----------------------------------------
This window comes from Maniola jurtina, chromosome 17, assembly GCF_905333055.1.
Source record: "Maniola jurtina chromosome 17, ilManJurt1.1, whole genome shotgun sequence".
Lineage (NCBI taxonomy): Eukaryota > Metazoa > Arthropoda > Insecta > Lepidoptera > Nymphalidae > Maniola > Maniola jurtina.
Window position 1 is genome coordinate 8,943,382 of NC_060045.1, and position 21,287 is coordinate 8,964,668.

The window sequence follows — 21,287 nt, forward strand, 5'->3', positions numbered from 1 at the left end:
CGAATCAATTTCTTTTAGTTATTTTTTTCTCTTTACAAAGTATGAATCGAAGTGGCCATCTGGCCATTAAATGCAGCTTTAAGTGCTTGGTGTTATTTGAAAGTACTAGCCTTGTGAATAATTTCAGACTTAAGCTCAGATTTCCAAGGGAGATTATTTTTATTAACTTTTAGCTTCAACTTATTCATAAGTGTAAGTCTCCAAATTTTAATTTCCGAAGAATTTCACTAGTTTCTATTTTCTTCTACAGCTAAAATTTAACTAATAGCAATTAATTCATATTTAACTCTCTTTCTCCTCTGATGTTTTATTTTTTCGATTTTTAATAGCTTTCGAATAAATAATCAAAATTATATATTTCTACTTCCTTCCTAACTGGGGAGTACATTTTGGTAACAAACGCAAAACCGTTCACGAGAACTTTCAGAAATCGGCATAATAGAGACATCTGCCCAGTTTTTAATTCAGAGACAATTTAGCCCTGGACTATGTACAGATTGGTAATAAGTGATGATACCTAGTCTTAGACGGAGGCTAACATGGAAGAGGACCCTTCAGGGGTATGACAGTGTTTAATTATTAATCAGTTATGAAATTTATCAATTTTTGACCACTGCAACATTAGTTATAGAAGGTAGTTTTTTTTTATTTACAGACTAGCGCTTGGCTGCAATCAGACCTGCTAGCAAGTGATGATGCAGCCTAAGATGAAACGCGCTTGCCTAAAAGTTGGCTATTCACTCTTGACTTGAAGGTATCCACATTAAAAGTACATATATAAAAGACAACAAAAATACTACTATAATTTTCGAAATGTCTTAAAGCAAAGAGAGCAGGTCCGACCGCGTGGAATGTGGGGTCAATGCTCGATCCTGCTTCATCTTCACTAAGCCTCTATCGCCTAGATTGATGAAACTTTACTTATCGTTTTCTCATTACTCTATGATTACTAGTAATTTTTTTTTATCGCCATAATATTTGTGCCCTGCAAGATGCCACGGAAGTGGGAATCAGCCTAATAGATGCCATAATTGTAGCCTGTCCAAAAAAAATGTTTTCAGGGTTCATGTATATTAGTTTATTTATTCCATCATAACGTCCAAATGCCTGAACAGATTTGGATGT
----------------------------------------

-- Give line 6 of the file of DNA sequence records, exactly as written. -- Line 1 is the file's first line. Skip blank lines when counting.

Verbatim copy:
CGAATCAATTTCTTTTAGTTATTTTTTTCTCTTTACAAAGTATGAATCGAAGTGGCCATCTGGCCATTAAATGCAGCTTTAAGTGCTTGGTGTTATTTGAAAGTACTAGCCTTGTGAATAATTTCAGACTTAAGCTCAGATTTCCAAGGGAGATTATTTTTATTAACTTTTAGCTTCAACTTATTCATAAGTGTAAGTCTCCAAATTTTAATTTCCGAAGAATTTCACTAGTTTCTATTTTCTTCTACAGCTAAAATTTAACTAATAGCAATTAATTCATATTTAACTCTCTTTCTCCTCTGATGTTTTATTTTTTCGATTTTTAATAGCTTTCGAATAAATAATCAAAATTATATATTTCTACTTCCTTCCTAACTGGGGAGTACATTTTGGTAACAAACGCAAAACCGTTCACGAGAACTTTCAGAAATCGGCATAATAGAGACATCTGCCCAGTTTTTAATTCAGAGACAATTTAGCCCTGGACTATGTACAGATTGGTAATAAGTGATGATACCTAGTCTTAGACGGAGGCTAACATGGAAGAGGACCCTTCAGGGGTATGACAGTGTTTAATTATTAATCAGTTATGAAATTTATCAATTTTTGACCACTGCAACATTAGTTATAGAAGGTAGTTTTTTTTTATTTACAGACTAGCGCTTGGCTGCAATCAGACCTGCTAGCAAGTGATGATGCAGCCTAAGATGAAACGCGCTTGCCTAAAAGTTGGCTATTCACTCTTGACTTGAAGGTATCCACATTAAAAGTACATATATAAAAGACAACAAAAATACTACTATAATTTTCGAAATGTCTTAAAGCAAAGAGAGCAGGTCCGACCGCGTGGAATGTGGGGTCAATGCTCGATCCTGCTTCATCTTCACTAAGCCTCTATCGCCTAGATTGATGAAACTTTACTTATCGTTTTCTCATTACTCTATGATTACTAGTAATTTTTTTTTATCGCCATAATATTTGTGCCCTGCAAGATGCCACGGAAGTGGGAATCAGCCTAATAGATGCCATAATTGTAGCCTGTCCAAAAAAAATGTTTTCAGGGTTCATGTATATTAGTTTATTTATTCCATCATAACGTCCAAATGCCTGAACAGATTTGGATGT